May 2016: Veterinary Clinics of North America. Exotic Animal Practice
Elisabetta Mancinelli
Elisabetta Mancinelli is the first vet in Europe to embark on, and pass by examination, the European Diploma in Zoological Medicine with a specialty in small mammals. Having qualified in Italy, she came to the UK nine years ago to pursue further studies in exotic animal medicine.
April 9, 2016: Veterinary Record
Marion B Brown, Thomas A Schlacher, David S Schoeman, Michael A Weston, Chantal M Huijbers, Andrew D Olds, Rod M Connolly
Species composition is expected to alter ecological function in assemblages if species traits differ strongly. Such effects are often large and persistent for nonnative carnivores invading islands. Alternatively, high similarity in traits within assemblages creates a degree of functional redundancy in ecosystems. Here we tested whether species turnover results in functional ecological equivalence or complementarity, and whether invasive carnivores on islands significantly alter such ecological function. The model system consisted of vertebrate scavengers (dominated by raptors) foraging on animal carcasses on ocean beaches on two Australian islands, one with and one without invasive red foxes (Vulpes vulpes)...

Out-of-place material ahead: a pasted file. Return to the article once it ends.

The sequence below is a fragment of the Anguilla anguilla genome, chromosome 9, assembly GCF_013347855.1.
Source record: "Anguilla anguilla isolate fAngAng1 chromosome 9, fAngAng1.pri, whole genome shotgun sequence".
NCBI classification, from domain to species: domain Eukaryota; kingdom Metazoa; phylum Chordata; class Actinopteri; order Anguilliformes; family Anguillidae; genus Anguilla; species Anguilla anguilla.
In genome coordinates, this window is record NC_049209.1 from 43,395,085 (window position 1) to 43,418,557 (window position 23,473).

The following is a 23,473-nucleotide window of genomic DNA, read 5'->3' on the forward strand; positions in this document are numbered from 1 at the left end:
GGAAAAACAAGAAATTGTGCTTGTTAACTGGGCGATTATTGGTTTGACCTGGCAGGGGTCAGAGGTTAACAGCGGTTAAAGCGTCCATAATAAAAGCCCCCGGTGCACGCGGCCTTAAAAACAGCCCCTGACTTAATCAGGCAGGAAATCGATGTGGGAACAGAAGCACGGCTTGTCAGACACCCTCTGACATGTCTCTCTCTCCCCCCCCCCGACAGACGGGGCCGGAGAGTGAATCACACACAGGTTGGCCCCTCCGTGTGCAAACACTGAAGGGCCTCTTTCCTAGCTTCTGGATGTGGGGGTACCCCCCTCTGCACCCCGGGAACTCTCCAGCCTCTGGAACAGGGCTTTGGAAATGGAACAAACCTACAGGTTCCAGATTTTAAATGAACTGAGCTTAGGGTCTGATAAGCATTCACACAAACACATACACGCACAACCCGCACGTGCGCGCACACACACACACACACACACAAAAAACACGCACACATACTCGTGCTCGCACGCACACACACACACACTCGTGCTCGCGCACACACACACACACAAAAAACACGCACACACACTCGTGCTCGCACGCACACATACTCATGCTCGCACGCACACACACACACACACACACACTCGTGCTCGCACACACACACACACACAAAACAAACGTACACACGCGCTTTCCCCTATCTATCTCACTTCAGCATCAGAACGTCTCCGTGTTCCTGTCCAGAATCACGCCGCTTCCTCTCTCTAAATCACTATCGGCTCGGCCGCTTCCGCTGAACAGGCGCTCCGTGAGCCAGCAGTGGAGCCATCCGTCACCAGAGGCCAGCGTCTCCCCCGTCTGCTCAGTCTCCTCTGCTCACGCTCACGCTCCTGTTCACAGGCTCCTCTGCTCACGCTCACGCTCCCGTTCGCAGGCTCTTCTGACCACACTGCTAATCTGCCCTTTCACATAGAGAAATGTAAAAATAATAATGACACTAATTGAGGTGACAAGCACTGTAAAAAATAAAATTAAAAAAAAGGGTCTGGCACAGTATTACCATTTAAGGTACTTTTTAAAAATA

October 2015: Ecology
Izidora Sladakovic, Stephen J Divers
Laparoscopy is an evolving field in veterinary medicine, and there is an increased interest in using laparoscopic techniques in nondomestic mammals, including zoo animals, wildlife, and exotic pets. The aim of this article is to summarize the approach to laparoscopic procedures, including instrumentation, patient selection and preparation, and surgical approaches, and to review the current literature on laparoscopy in exotic mammals.
January 2016: Veterinary Clinics of North America. Exotic Animal Practice
Kathryn A Diehl, Jo-Ann McKinnon